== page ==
ODU/TNCC Agreement Clears Cybersecurity Education Pathway
April 21, 2017
NEWPORT NEWS - Virginia Secretary of Technology Karen Jackson believes Hampton Roads is providing the road map for the Commonwealth to address the shortage of workers in cyber-industries.
At a signing ceremony April 21 for an articulation agreement in the area of cybersecurity between Old Dominion University and Thomas Nelson Community College, Jackson said the Commonwealth needs to "pull out all the stops" to help fill the 36,000 vacant technology positions in Virginia.
The agreement will allow recipients of Thomas Nelson associate degrees to progress to Old Dominion's cybersecurity undergraduate program, saving as much as $15,000 in tuition by transferring credits. The agreement matches one signed by Old Dominion and Tidewater Community College in February.
"This is a phenomenal model that Hampton Roads has created," Jackson said.
The event at TNCC's Peninsula campus was attended by presidents and academic leaders of both institutions.
Old Dominion President John R. Broderick said the agreement is proof of a long, productive academic partnership between the University and Thomas Nelson, focused on meeting community needs.
"Many of our elected representatives have called for collaboration which provides affordable educational pathways and helps meet business needs," said President Broderick.
This agreement, as well as the work of the Hampton Roads Cybersecurity Education, Workforce and Economic Development Alliance (HRCyber), to which both institutions belong, "shows how we can help in all of these areas," he said.
Thomas Nelson President John Dever welcomed the Old Dominion visitors, noting that an average of 300 graduates from Thomas Nelson progress to ODU every year, making it by far TNCC's largest institutional partnership.
Dever said Thomas Nelson has vigorously pursued its cybersecurity academic initiative, with more than 100 students enrolled in the program after only three years. "At Thomas Nelson, we are deeply committed to excellence in cybersecurity education," Dever said. "With this agreement with Old Dominion, our students have a clear path from high school into the cybersecurity workforce."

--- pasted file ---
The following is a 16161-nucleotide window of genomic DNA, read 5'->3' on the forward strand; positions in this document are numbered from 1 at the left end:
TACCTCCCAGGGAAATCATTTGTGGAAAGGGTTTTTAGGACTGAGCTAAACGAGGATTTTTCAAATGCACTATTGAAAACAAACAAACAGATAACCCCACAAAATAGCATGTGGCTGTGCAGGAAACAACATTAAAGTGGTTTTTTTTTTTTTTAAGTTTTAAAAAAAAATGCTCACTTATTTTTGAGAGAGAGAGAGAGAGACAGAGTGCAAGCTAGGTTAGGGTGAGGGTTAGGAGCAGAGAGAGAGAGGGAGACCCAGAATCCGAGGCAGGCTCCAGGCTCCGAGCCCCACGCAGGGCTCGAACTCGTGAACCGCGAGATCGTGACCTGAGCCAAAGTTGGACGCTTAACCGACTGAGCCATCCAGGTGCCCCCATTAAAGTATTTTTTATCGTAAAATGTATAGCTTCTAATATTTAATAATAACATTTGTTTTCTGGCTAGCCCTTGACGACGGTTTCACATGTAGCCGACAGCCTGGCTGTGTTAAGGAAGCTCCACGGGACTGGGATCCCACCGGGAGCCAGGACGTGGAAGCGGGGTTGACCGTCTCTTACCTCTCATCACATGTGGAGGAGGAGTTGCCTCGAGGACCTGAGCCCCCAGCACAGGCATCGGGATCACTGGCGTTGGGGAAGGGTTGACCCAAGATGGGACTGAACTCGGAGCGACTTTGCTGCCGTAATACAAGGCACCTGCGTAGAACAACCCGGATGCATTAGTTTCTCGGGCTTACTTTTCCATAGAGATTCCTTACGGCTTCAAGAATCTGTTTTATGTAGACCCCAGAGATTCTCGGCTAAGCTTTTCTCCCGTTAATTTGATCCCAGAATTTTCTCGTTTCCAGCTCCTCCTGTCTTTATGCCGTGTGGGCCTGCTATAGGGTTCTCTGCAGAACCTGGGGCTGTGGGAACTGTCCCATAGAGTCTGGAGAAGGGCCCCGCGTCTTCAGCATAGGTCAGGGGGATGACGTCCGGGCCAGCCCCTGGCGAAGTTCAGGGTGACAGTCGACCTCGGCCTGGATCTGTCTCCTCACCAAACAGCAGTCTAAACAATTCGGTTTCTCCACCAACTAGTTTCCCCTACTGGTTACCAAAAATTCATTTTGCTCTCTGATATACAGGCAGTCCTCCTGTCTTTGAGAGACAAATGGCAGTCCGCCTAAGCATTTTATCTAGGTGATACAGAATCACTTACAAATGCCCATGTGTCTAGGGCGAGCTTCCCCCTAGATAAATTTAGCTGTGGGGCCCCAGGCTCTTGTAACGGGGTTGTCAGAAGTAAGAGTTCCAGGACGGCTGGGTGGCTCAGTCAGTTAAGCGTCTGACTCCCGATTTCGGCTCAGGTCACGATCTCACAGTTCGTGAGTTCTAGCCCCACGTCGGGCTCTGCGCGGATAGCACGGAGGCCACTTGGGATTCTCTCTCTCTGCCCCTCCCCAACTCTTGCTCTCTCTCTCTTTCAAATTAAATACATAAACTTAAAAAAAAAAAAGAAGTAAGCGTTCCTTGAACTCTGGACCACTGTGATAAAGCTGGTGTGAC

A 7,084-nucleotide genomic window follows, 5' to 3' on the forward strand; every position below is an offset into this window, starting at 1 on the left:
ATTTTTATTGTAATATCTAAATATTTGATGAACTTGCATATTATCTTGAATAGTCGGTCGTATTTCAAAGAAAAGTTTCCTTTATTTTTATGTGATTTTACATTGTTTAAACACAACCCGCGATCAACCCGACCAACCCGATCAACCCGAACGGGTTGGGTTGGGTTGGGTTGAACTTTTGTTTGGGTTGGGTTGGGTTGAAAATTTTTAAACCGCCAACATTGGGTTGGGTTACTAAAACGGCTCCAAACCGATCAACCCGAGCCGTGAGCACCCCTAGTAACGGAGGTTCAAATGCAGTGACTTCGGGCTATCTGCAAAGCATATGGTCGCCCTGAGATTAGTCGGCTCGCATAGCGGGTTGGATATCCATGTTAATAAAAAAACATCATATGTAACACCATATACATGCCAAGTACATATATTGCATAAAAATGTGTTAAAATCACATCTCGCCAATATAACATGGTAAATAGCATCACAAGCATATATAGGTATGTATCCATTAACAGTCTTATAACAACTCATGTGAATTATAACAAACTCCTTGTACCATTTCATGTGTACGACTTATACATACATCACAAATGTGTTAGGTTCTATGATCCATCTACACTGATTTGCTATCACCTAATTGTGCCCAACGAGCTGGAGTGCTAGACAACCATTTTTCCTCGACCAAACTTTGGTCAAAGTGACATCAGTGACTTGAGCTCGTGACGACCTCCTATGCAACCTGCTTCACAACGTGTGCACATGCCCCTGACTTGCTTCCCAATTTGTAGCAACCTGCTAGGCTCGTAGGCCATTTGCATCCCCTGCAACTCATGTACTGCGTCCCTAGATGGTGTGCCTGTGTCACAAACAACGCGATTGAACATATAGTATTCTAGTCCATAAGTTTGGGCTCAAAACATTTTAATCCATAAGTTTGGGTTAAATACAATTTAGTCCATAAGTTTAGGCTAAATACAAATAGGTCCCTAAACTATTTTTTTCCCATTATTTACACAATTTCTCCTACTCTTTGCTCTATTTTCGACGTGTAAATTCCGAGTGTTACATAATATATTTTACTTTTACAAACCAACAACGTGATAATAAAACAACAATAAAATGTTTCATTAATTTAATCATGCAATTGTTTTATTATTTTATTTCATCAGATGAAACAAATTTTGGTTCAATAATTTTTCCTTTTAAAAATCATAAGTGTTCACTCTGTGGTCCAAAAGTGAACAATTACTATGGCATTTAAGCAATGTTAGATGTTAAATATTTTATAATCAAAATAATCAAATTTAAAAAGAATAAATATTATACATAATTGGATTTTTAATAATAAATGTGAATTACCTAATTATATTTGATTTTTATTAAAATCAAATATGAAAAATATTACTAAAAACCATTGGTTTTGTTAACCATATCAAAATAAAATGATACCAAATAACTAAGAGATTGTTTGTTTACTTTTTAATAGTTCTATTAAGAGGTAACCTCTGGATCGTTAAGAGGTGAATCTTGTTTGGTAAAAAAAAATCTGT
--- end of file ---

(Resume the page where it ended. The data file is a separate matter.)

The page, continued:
Brian Payne, Old Dominion's vice provost for academic affairs, served as emcee for the event. He said such agreements significantly strengthen the HRCyber group, of which he is chair.
"A lot of work by both of our staffs has gone into making it so that students can find a way to associate and bachelor's degrees which are timely and responsive," Payne said.
Through the agreement, which was signed April 21, students graduating from Thomas Nelson with an associate of applied science degree in information systems technology with cybersecurity career studies certificates will be able to readily transition to Old Dominion's cybersecurity major, offered through the interdisciplinary studies program in the College of Arts & Letters.
Old Dominion recognized this critical Commonwealth need in launching its cybersecurity initiative in 2015. The University hired internationally recognized scholar Hongyi "Michael" Wu as its first Batten Chair of Cybersecurity. Wu has led the creation of the University's Center for Cybersecurity Education and Research, which collects the work of more than two dozen faculty members at Old Dominion.
ODU has blended coursework with research, bringing together faculty, staff, students, community members and other partners to discuss how to study and teach cybersecurity.
Thomas Nelson's cybersecurity program has matured into a variety of offerings to support career pathways for high school students, transitioning military, college transfer students and industry professionals seeking to advance in the cybersecurity field.
The articulation agreement signed with Old Dominion, along with dual enrollment courses for high school juniors from Hampton City Schools, helps the college provide seamless career pathways from high schools to colleges and universities and then to industry.